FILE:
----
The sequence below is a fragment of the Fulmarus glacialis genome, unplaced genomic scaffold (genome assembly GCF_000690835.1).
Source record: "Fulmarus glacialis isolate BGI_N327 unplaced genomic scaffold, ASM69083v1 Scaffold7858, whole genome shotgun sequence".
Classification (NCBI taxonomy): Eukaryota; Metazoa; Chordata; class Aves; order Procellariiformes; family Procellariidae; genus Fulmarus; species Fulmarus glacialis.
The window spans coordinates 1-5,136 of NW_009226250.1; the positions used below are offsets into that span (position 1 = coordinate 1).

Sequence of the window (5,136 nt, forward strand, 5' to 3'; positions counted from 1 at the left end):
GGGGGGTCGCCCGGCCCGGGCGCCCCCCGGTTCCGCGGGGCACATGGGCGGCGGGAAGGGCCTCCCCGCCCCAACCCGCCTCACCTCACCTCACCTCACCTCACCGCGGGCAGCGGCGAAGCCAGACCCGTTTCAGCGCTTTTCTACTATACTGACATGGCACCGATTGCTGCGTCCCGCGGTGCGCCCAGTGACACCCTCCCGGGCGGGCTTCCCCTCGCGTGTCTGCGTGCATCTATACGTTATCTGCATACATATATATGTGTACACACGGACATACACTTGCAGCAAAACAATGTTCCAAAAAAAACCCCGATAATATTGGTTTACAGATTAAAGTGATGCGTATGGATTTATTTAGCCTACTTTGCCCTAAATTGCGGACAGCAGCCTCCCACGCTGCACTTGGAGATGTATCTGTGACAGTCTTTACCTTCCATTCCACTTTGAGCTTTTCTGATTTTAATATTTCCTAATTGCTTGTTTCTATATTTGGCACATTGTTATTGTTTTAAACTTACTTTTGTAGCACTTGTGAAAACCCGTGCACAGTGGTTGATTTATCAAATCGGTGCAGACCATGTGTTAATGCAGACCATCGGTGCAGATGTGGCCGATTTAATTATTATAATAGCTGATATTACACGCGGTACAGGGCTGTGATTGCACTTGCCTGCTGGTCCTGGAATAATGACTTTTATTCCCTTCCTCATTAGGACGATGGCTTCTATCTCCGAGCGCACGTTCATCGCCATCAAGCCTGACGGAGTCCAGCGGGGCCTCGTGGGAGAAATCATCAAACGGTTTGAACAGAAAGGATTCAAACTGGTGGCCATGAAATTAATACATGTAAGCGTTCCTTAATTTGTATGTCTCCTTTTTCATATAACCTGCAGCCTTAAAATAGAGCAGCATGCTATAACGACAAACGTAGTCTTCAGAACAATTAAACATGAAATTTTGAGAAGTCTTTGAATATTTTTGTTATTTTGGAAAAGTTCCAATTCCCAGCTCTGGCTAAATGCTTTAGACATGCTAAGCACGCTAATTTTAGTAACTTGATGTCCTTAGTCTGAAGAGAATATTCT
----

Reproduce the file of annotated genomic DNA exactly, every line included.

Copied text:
The sequence below is a fragment of the Fulmarus glacialis genome, unplaced genomic scaffold (genome assembly GCF_000690835.1).
Source record: "Fulmarus glacialis isolate BGI_N327 unplaced genomic scaffold, ASM69083v1 Scaffold7858, whole genome shotgun sequence".
Classification (NCBI taxonomy): Eukaryota; Metazoa; Chordata; class Aves; order Procellariiformes; family Procellariidae; genus Fulmarus; species Fulmarus glacialis.
The window spans coordinates 1-5,136 of NW_009226250.1; the positions used below are offsets into that span (position 1 = coordinate 1).

Sequence of the window (5,136 nt, forward strand, 5' to 3'; positions counted from 1 at the left end):
GGGGGGTCGCCCGGCCCGGGCGCCCCCCGGTTCCGCGGGGCACATGGGCGGCGGGAAGGGCCTCCCCGCCCCAACCCGCCTCACCTCACCTCACCTCACCTCACCGCGGGCAGCGGCGAAGCCAGACCCGTTTCAGCGCTTTTCTACTATACTGACATGGCACCGATTGCTGCGTCCCGCGGTGCGCCCAGTGACACCCTCCCGGGCGGGCTTCCCCTCGCGTGTCTGCGTGCATCTATACGTTATCTGCATACATATATATGTGTACACACGGACATACACTTGCAGCAAAACAATGTTCCAAAAAAAACCCCGATAATATTGGTTTACAGATTAAAGTGATGCGTATGGATTTATTTAGCCTACTTTGCCCTAAATTGCGGACAGCAGCCTCCCACGCTGCACTTGGAGATGTATCTGTGACAGTCTTTACCTTCCATTCCACTTTGAGCTTTTCTGATTTTAATATTTCCTAATTGCTTGTTTCTATATTTGGCACATTGTTATTGTTTTAAACTTACTTTTGTAGCACTTGTGAAAACCCGTGCACAGTGGTTGATTTATCAAATCGGTGCAGACCATGTGTTAATGCAGACCATCGGTGCAGATGTGGCCGATTTAATTATTATAATAGCTGATATTACACGCGGTACAGGGCTGTGATTGCACTTGCCTGCTGGTCCTGGAATAATGACTTTTATTCCCTTCCTCATTAGGACGATGGCTTCTATCTCCGAGCGCACGTTCATCGCCATCAAGCCTGACGGAGTCCAGCGGGGCCTCGTGGGAGAAATCATCAAACGGTTTGAACAGAAAGGATTCAAACTGGTGGCCATGAAATTAATACATGTAAGCGTTCCTTAATTTGTATGTCTCCTTTTTCATATAACCTGCAGCCTTAAAATAGAGCAGCATGCTATAACGACAAACGTAGTCTTCAGAACAATTAAACATGAAATTTTGAGAAGTCTTTGAATATTTTTGTTATTTTGGAAAAGTTCCAATTCCCAGCTCTGGCTAAATGCTTTAGACATGCTAAGCACGCTAATTTTAGTAACTTGATGTCCTTAGTCTGAAGAGAATATTCT